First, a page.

Have you seen any chipmunks or groundhogs lately? Silly question, you might say. It’s February and they’re hibernating. Maybe so, but it’s also mating season for these burrowing rodents and they’re out-and-about during the day looking for love — rain, snow, or shine. As a matter of fact, it would have made more sense if Punxsutawney Phil emerged from his burrow on Valentine’s Day rather than February 2 because he might have seen his sweetheart instead of his shadow.
Chipmunks and groundhogs are part of a family collectively known as ground squirrels in some parts of the country — a family that includes gophers and prairie dogs as well. During the winter months, all of these animals retreat into their burrows to snooze the winter away. Until February, that is. That’s when the rodent version of cupid comes calling.
Chipmunks hibernate during the winter, but they don’t sleep all the way through the season. They retreat into their burrows and awaken every few days, raise their body temperatures to normal, feed on previously-stored food, and then urinate and defecate. Their burrows are divided into different chambers for each of these purposes. But when chipmunks are in the sleep phase of hibernation, they may be difficult to arouse. Their heart rate slows from about 350 beats per minute to less than 10 and their body temperature drops from 94 degrees to whatever the temperature is inside the burrow — sometimes even as cold as 40 degrees F.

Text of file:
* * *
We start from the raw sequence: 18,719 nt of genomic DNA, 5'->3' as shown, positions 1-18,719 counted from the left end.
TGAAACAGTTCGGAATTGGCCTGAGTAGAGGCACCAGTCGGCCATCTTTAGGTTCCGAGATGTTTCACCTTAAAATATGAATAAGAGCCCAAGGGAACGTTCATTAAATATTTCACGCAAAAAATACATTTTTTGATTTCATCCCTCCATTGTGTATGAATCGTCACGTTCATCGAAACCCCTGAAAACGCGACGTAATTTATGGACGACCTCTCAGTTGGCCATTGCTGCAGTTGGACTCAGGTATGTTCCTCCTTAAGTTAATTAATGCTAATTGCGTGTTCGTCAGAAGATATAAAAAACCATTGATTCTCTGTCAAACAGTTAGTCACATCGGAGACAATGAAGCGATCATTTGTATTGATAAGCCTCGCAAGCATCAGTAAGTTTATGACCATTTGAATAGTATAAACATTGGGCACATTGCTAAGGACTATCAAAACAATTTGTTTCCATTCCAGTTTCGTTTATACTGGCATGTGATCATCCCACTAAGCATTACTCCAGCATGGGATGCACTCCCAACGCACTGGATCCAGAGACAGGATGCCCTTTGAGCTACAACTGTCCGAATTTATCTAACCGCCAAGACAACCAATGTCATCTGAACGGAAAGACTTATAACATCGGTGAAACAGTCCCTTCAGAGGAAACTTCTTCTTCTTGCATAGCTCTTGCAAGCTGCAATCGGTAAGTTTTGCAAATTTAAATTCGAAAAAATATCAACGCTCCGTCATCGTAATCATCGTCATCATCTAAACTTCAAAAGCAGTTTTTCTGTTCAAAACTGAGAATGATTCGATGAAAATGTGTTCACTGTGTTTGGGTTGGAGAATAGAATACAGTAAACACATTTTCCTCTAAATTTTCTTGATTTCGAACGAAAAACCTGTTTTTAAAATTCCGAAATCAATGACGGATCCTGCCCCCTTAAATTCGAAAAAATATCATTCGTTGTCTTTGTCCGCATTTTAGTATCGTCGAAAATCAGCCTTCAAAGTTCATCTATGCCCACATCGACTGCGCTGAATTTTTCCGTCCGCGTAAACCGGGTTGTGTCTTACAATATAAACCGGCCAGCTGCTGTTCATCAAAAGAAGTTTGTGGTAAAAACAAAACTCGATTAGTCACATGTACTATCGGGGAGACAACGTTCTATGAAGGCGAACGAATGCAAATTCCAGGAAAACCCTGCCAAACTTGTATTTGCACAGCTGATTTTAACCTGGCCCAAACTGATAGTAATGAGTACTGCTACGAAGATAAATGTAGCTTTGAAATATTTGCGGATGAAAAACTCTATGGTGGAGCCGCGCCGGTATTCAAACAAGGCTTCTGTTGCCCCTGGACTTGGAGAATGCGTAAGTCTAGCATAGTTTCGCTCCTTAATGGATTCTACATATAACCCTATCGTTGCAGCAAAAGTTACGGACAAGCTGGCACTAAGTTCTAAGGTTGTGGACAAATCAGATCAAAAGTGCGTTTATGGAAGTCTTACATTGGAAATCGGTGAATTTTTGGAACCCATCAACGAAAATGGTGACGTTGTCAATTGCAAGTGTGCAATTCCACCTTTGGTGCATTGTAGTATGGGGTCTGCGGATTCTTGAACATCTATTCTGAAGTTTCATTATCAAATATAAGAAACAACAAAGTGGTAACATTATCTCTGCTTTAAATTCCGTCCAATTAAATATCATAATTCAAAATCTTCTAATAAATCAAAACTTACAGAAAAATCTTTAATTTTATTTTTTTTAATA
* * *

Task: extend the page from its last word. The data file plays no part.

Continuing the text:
Things are a bit different for groundhogs, also known as woodchucks. They undergo a radical change as they enter into a state of hibernation after the first hard frost in the fall and their heart rate slows from about 80 beats per minute to 4 or 5 beats per minute. They don't wake up to eat like chipmunks do but survive on a layer of stored fat acquired during the previous summer and fall instead. A groundhog's body stays barely above the ambient temperature inside its burrow, dropping from 98 degrees to as low as 38 degrees. Both sexes of groundhogs are loners and hibernate accordingly. But in February, males awaken to make house calls on the burrows of any nearby females to make sure someone is home. They may check on the burrows of several females before returning to their own to resume the hibernation process until March when it’s time for them to actually mate. Then they’ll make the rounds again.
So if you happen to see a chippie or chuckie out and about this month, now you know why.